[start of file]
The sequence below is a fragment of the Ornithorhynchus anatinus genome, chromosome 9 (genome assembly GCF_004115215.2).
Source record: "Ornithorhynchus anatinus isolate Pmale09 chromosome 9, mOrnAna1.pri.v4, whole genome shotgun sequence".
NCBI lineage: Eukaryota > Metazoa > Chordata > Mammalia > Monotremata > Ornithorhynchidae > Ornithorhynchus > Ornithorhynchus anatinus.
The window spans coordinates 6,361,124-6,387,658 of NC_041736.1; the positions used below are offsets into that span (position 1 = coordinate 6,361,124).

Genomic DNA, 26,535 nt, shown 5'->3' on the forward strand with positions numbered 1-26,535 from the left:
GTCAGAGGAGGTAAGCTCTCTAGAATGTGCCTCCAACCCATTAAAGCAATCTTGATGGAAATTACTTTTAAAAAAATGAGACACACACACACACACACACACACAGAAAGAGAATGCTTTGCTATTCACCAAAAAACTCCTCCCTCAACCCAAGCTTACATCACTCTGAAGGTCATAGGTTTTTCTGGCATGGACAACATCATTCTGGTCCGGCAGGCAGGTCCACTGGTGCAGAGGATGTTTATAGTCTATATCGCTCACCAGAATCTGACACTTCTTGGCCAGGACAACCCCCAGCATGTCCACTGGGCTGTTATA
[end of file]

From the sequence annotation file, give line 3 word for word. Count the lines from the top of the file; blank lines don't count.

NCBI lineage: Eukaryota > Metazoa > Chordata > Mammalia > Monotremata > Ornithorhynchidae > Ornithorhynchus > Ornithorhynchus anatinus.